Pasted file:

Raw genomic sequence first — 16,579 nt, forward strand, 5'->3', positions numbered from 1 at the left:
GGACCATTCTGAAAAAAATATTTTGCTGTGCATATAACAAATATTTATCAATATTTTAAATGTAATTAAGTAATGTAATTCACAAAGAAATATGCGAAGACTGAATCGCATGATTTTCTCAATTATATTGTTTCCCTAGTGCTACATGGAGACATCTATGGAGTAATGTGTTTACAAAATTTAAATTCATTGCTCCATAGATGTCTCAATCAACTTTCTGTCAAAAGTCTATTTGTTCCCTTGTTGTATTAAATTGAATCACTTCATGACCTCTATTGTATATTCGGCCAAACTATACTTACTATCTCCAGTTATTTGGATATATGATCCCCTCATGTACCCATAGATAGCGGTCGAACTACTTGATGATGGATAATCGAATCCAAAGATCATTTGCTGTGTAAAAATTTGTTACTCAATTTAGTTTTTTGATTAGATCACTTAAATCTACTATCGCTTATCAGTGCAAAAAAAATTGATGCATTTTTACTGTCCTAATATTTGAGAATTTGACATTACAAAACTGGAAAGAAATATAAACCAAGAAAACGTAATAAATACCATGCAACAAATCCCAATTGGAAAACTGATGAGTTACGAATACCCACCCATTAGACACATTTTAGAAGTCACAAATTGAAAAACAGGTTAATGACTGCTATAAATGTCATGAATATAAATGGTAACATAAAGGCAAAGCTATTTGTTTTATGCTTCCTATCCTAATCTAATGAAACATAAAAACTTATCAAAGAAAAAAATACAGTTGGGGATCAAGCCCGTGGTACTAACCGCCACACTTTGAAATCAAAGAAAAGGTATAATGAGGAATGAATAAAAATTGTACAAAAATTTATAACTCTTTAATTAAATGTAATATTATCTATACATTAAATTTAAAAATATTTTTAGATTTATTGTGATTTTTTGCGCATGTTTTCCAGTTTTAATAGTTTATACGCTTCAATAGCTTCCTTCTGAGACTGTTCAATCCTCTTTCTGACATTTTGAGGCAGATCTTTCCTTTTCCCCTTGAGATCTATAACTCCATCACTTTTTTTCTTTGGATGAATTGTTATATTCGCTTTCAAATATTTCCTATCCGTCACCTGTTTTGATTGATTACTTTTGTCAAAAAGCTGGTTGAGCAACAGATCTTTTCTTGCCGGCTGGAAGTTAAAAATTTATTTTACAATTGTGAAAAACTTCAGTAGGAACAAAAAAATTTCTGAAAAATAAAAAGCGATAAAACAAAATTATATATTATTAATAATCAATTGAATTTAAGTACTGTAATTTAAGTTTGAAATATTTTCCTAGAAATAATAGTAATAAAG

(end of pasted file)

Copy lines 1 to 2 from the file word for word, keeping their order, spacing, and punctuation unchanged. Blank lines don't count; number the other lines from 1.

Raw genomic sequence first — 16,579 nt, forward strand, 5'->3', positions numbered from 1 at the left:
GGACCATTCTGAAAAAAATATTTTGCTGTGCATATAACAAATATTTATCAATATTTTAAATGTAATTAAGTAATGTAATTCACAAAGAAATATGCGAAGACTGAATCGCATGATTTTCTCAATTATATTGTTTCCCTAGTGCTACATGGAGACATCTATGGAGTAATGTGTTTACAAAATTTAAATTCATTGCTCCATAGATGTCTCAATCAACTTTCTGTCAAAAGTCTATTTGTTCCCTTGTTGTATTAAATTGAATCACTTCATGACCTCTATTGTATATTCGGCCAAACTATACTTACTATCTCCAGTTATTTGGATATATGATCCCCTCATGTACCCATAGATAGCGGTCGAACTACTTGATGATGGATAATCGAATCCAAAGATCATTTGCTGTGTAAAAATTTGTTACTCAATTTAGTTTTTTGATTAGATCACTTAAATCTACTATCGCTTATCAGTGCAAAAAAAATTGATGCATTTTTACTGTCCTAATATTTGAGAATTTGACATTACAAAACTGGAAAGAAATATAAACCAAGAAAACGTAATAAATACCATGCAACAAATCCCAATTGGAAAACTGATGAGTTACGAATACCCACCCATTAGACACATTTTAGAAGTCACAAATTGAAAAACAGGTTAATGACTGCTATAAATGTCATGAATATAAATGGTAACATAAAGGCAAAGCTATTTGTTTTATGCTTCCTATCCTAATCTAATGAAACATAAAAACTTATCAAAGAAAAAAATACAGTTGGGGATCAAGCCCGTGGTACTAACCGCCACACTTTGAAATCAAAGAAAAGGTATAATGAGGAATGAATAAAAATTGTACAAAAATTTATAACTCTTTAATTAAATGTAATATTATCTATACATTAAATTTAAAAATATTTTTAGATTTATTGTGATTTTTTGCGCATGTTTTCCAGTTTTAATAGTTTATACGCTTCAATAGCTTCCTTCTGAGACTGTTCAATCCTCTTTCTGACATTTTGAGGCAGATCTTTCCTTTTCCCCTTGAGATCTATAACTCCATCACTTTTTTTCTTTGGATGAATTGTTATATTCGCTTTCAAATATTTCCTATCCGTCACCTGTTTTGATTGATTACTTTTGTCAAAAAGCTGGTTGAGCAACAGATCTTTTCTTGCCGGCTGGAAGTTAAAAATTTATTTTACAATTGTGAAAAACTTCAGTAGGAACAAAAAAATTTCTGAAAAATAAAAAGCGATAAAACAAAATTATATATTATTAATAATCAATTGAATTTAAGTACTGTAATTTAAGTTTGAAATATTTTCCTAGAAATAATAGTAATAAAG